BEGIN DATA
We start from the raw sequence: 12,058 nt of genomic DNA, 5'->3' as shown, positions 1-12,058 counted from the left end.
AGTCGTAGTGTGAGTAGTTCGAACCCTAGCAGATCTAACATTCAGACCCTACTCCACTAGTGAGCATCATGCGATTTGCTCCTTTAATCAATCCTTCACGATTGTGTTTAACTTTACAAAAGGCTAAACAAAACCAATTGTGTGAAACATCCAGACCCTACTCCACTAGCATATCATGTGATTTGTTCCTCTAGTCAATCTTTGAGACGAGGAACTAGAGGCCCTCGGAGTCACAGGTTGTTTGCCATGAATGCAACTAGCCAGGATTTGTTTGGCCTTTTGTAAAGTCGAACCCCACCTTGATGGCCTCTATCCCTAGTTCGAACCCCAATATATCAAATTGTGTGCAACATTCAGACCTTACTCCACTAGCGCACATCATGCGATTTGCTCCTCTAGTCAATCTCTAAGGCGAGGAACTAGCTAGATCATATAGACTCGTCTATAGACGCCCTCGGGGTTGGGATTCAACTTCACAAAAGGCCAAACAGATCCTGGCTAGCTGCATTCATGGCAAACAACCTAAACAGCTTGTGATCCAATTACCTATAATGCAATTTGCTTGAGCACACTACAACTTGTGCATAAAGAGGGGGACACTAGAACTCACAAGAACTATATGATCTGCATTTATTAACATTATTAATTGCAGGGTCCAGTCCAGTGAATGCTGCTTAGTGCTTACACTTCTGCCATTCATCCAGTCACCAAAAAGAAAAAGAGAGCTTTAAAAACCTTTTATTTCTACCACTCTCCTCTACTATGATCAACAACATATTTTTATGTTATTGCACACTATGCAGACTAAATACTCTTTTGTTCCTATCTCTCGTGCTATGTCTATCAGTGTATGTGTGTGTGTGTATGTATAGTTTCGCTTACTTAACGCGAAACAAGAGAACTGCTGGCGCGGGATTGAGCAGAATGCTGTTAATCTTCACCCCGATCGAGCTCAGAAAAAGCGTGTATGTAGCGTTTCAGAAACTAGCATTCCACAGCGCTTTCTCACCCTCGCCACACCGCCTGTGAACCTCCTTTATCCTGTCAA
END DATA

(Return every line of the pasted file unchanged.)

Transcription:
We start from the raw sequence: 12,058 nt of genomic DNA, 5'->3' as shown, positions 1-12,058 counted from the left end.
AGTCGTAGTGTGAGTAGTTCGAACCCTAGCAGATCTAACATTCAGACCCTACTCCACTAGTGAGCATCATGCGATTTGCTCCTTTAATCAATCCTTCACGATTGTGTTTAACTTTACAAAAGGCTAAACAAAACCAATTGTGTGAAACATCCAGACCCTACTCCACTAGCATATCATGTGATTTGTTCCTCTAGTCAATCTTTGAGACGAGGAACTAGAGGCCCTCGGAGTCACAGGTTGTTTGCCATGAATGCAACTAGCCAGGATTTGTTTGGCCTTTTGTAAAGTCGAACCCCACCTTGATGGCCTCTATCCCTAGTTCGAACCCCAATATATCAAATTGTGTGCAACATTCAGACCTTACTCCACTAGCGCACATCATGCGATTTGCTCCTCTAGTCAATCTCTAAGGCGAGGAACTAGCTAGATCATATAGACTCGTCTATAGACGCCCTCGGGGTTGGGATTCAACTTCACAAAAGGCCAAACAGATCCTGGCTAGCTGCATTCATGGCAAACAACCTAAACAGCTTGTGATCCAATTACCTATAATGCAATTTGCTTGAGCACACTACAACTTGTGCATAAAGAGGGGGACACTAGAACTCACAAGAACTATATGATCTGCATTTATTAACATTATTAATTGCAGGGTCCAGTCCAGTGAATGCTGCTTAGTGCTTACACTTCTGCCATTCATCCAGTCACCAAAAAGAAAAAGAGAGCTTTAAAAACCTTTTATTTCTACCACTCTCCTCTACTATGATCAACAACATATTTTTATGTTATTGCACACTATGCAGACTAAATACTCTTTTGTTCCTATCTCTCGTGCTATGTCTATCAGTGTATGTGTGTGTGTGTATGTATAGTTTCGCTTACTTAACGCGAAACAAGAGAACTGCTGGCGCGGGATTGAGCAGAATGCTGTTAATCTTCACCCCGATCGAGCTCAGAAAAAGCGTGTATGTAGCGTTTCAGAAACTAGCATTCCACAGCGCTTTCTCACCCTCGCCACACCGCCTGTGAACCTCCTTTATCCTGTCAA